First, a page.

measuring. Like many Connecticut manufacturers, it had busy years during World War II, when Manchester was a center of the
defense industry. Norton was then making devices for anti-mine apparatus and for the construction of atomic bombs.
Another tenant worked on horseless carriages. In 1896, The Courant reported that “English capitalists” leased part of the Mather buildings, providing space for a master mechanic designing “Power Road Carriages.”
In 1898, Unitype, maker of typesetting equipment, moved in. They received a five-year tax abatement from the Town of Manchester to move operations into Manchester and this building.
Best of all, the Orford Soap Company began renting after their factory on Oakland Street was destroyed by fire in 1899. In 1903, the soap company purchased and occupied the entire Mather plant and went on to construct several additions.
John T. Robertson (1856-1922), general manager of Orford Soap, invented various soaps, including a mineral soap and a
cleanser that became known as Bon Ami (“good friend,” in French, but pronounced locally as bonn AM eye). To ensure cleaning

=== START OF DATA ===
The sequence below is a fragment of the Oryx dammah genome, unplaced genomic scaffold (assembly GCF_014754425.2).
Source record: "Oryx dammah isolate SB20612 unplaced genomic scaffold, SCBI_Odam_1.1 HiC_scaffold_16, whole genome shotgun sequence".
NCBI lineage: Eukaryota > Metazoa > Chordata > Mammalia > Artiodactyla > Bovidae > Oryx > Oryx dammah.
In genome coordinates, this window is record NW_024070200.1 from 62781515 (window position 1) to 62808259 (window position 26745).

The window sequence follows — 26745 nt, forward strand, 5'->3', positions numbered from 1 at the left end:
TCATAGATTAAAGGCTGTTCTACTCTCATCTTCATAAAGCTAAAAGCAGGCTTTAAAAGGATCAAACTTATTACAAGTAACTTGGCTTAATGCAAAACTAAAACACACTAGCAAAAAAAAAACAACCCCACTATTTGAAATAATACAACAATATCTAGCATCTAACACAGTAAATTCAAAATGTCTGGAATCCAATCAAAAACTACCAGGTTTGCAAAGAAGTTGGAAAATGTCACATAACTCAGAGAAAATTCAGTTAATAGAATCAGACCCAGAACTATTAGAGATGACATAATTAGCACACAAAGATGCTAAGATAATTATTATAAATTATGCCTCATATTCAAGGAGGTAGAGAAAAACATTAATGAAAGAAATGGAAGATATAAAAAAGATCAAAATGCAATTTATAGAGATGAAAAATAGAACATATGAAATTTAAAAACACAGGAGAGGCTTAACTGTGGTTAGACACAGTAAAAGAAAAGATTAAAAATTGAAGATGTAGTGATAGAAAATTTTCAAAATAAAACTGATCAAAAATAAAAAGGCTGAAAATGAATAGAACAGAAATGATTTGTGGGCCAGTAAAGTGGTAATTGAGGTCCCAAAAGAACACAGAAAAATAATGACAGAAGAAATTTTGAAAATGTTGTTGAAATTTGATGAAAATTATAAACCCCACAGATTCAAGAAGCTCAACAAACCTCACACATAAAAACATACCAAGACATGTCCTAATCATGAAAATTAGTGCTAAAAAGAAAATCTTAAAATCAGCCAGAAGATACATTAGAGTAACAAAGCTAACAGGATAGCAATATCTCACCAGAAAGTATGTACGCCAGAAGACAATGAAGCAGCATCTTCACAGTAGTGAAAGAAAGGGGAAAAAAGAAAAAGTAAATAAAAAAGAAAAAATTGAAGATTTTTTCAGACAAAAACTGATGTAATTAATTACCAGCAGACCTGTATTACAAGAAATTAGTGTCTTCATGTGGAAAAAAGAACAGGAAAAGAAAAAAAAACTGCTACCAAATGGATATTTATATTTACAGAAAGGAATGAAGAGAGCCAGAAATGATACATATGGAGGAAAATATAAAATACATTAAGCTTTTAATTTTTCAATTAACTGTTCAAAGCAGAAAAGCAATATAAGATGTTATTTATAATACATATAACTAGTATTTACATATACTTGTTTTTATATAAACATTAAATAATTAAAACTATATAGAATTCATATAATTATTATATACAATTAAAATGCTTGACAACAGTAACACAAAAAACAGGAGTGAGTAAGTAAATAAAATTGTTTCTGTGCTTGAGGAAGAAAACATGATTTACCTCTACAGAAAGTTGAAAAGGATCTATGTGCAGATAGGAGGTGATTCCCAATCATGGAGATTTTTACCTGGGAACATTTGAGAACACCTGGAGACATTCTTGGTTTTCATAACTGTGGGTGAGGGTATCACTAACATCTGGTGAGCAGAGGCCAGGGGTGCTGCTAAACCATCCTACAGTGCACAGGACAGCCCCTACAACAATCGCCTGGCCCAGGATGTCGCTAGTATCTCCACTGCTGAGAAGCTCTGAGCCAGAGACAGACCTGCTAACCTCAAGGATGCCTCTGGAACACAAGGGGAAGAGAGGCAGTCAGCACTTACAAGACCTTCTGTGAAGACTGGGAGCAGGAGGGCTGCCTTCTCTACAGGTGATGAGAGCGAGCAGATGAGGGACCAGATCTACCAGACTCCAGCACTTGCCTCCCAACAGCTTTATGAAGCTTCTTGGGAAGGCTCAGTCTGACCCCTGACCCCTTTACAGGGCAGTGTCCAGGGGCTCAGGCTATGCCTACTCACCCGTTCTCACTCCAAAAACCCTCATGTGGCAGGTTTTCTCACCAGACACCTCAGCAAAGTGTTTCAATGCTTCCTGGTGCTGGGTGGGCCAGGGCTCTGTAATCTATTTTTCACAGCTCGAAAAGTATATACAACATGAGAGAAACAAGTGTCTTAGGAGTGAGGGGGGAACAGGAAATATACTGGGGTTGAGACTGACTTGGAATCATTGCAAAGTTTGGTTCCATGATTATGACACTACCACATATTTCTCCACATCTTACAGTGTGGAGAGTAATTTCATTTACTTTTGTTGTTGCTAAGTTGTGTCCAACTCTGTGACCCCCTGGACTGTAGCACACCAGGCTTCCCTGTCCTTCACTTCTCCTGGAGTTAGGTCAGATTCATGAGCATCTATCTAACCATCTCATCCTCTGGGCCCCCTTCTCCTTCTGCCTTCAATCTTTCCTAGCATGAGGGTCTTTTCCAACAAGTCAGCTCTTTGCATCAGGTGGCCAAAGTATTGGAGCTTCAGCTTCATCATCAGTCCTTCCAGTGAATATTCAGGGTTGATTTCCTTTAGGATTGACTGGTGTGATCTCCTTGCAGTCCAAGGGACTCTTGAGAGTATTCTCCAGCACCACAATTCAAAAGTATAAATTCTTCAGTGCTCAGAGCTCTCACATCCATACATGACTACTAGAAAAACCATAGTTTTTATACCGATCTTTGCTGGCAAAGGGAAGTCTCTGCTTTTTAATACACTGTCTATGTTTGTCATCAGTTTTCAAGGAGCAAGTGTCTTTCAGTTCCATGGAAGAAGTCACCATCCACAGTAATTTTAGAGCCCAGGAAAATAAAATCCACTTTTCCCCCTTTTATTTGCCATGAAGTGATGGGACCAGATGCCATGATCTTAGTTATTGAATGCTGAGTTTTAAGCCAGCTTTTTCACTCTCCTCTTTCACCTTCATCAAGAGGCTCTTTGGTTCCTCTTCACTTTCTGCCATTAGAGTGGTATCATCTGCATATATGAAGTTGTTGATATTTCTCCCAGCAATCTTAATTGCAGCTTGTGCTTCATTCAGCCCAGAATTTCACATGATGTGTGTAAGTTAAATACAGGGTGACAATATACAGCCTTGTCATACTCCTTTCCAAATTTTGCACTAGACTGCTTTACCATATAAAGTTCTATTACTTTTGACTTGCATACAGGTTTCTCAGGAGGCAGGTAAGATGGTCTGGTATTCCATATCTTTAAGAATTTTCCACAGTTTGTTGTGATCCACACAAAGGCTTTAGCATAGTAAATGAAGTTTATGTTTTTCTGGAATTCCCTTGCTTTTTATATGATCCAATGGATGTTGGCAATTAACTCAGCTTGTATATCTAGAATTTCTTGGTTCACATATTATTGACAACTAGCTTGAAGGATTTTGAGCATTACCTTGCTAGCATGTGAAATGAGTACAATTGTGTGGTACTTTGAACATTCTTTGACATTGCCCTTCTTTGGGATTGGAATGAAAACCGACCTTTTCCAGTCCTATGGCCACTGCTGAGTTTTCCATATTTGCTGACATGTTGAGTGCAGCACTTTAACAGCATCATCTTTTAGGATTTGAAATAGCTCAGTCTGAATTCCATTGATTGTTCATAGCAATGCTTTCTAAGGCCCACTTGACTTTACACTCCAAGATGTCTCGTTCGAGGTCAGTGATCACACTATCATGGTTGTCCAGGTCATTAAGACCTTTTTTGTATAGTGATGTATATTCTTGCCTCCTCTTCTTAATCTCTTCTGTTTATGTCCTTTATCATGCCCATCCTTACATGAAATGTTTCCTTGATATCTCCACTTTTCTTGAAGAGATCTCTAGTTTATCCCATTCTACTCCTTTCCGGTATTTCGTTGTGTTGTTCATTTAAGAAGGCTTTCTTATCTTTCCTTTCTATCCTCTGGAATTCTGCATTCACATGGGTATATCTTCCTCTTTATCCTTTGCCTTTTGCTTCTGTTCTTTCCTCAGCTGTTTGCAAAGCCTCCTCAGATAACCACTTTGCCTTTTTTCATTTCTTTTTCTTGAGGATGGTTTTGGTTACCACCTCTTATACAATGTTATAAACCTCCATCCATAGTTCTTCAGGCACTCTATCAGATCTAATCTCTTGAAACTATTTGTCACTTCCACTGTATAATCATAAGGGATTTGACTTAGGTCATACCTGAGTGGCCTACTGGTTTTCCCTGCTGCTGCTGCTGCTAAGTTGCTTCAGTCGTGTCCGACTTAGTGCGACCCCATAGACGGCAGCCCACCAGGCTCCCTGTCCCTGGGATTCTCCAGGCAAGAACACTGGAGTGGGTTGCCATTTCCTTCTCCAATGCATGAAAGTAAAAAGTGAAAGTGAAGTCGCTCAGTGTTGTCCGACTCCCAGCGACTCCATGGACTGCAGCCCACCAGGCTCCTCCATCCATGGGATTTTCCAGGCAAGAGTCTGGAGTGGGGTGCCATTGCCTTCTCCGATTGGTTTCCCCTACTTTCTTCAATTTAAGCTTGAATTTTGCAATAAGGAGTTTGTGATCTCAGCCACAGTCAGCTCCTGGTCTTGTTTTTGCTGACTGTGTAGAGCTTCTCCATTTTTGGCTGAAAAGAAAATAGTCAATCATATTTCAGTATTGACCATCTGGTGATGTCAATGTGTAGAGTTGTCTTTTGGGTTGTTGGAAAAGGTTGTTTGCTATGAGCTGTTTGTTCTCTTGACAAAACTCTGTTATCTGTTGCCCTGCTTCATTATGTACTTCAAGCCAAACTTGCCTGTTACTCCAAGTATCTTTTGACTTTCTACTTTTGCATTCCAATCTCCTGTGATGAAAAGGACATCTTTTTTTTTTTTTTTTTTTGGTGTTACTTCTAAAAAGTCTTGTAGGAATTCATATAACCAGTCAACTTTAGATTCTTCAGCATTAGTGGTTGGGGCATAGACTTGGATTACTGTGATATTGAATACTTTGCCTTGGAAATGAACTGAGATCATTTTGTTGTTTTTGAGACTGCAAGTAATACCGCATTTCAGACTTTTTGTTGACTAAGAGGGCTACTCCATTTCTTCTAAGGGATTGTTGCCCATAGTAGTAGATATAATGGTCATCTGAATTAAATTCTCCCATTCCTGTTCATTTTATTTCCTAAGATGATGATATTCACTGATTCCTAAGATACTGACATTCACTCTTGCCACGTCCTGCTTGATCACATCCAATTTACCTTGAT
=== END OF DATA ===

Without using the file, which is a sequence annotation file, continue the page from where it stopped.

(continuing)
without scratching, the soap used finely ground quartz and feldspar, mountains of which were piled up across Hilliard
Street. The feldspar came from Bolton and from other spots in New England.
The soap was popular, and in the hands of marketing agent W.H. Childs (1857-1930), Bon Ami became a sensation. W.H. Childs formed the advertising partnership Childs & Childs, and eventually bought the soap company from Mr. Robertson.
Bon Ami was known for its motto “hasn’t scratched yet,” as well as for its mascot – a fluffy yellow chick – which appeared on the soap labels and in advertising.
In 1924, the Bon Ami Company was capitalized at $3,500,000, and operated factories in the United States and Canada. The plant on Hilliard Street was assessed at $522,356, and employed 150 people. Bon Ami had its own baseball team, playing other local teams, such as Cheney Brothers.